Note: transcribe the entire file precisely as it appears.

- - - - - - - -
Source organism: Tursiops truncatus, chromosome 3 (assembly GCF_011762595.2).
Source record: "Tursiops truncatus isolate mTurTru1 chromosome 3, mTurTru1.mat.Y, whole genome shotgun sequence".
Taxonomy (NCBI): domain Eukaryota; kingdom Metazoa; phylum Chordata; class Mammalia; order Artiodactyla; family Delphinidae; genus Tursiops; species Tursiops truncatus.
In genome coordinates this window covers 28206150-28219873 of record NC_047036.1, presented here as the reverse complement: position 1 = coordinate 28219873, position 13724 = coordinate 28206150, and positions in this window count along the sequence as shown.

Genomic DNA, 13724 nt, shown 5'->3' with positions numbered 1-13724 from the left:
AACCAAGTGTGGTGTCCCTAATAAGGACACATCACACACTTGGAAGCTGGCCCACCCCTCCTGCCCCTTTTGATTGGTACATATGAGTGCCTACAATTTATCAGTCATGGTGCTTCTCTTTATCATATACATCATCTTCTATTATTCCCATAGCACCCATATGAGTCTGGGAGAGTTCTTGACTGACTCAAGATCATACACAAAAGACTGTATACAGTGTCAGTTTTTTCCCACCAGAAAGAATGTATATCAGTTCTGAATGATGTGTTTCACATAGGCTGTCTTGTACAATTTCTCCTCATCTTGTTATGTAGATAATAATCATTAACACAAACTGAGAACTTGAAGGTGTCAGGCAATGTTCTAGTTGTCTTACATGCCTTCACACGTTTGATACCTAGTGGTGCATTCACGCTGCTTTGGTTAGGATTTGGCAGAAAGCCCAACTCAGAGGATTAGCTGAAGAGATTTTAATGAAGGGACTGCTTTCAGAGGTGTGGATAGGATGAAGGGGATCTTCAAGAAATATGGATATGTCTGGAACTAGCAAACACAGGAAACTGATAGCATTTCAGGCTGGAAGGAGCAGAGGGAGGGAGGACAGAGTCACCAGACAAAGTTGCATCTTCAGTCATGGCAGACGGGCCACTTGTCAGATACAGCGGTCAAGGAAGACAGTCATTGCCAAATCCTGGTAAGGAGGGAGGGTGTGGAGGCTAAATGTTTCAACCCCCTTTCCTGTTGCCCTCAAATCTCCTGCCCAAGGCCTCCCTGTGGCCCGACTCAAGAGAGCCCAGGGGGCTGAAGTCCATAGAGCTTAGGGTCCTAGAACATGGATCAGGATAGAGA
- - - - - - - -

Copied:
Source organism: Tursiops truncatus, chromosome 3 (assembly GCF_011762595.2).
Source record: "Tursiops truncatus isolate mTurTru1 chromosome 3, mTurTru1.mat.Y, whole genome shotgun sequence".
Taxonomy (NCBI): domain Eukaryota; kingdom Metazoa; phylum Chordata; class Mammalia; order Artiodactyla; family Delphinidae; genus Tursiops; species Tursiops truncatus.
In genome coordinates this window covers 28206150-28219873 of record NC_047036.1, presented here as the reverse complement: position 1 = coordinate 28219873, position 13724 = coordinate 28206150, and positions in this window count along the sequence as shown.

Genomic DNA, 13724 nt, shown 5'->3' with positions numbered 1-13724 from the left:
AACCAAGTGTGGTGTCCCTAATAAGGACACATCACACACTTGGAAGCTGGCCCACCCCTCCTGCCCCTTTTGATTGGTACATATGAGTGCCTACAATTTATCAGTCATGGTGCTTCTCTTTATCATATACATCATCTTCTATTATTCCCATAGCACCCATATGAGTCTGGGAGAGTTCTTGACTGACTCAAGATCATACACAAAAGACTGTATACAGTGTCAGTTTTTTCCCACCAGAAAGAATGTATATCAGTTCTGAATGATGTGTTTCACATAGGCTGTCTTGTACAATTTCTCCTCATCTTGTTATGTAGATAATAATCATTAACACAAACTGAGAACTTGAAGGTGTCAGGCAATGTTCTAGTTGTCTTACATGCCTTCACACGTTTGATACCTAGTGGTGCATTCACGCTGCTTTGGTTAGGATTTGGCAGAAAGCCCAACTCAGAGGATTAGCTGAAGAGATTTTAATGAAGGGACTGCTTTCAGAGGTGTGGATAGGATGAAGGGGATCTTCAAGAAATATGGATATGTCTGGAACTAGCAAACACAGGAAACTGATAGCATTTCAGGCTGGAAGGAGCAGAGGGAGGGAGGACAGAGTCACCAGACAAAGTTGCATCTTCAGTCATGGCAGACGGGCCACTTGTCAGATACAGCGGTCAAGGAAGACAGTCATTGCCAAATCCTGGTAAGGAGGGAGGGTGTGGAGGCTAAATGTTTCAACCCCCTTTCCTGTTGCCCTCAAATCTCCTGCCCAAGGCCTCCCTGTGGCCCGACTCAAGAGAGCCCAGGGGGCTGAAGTCCATAGAGCTTAGGGTCCTAGAACATGGATCAGGATAGAGA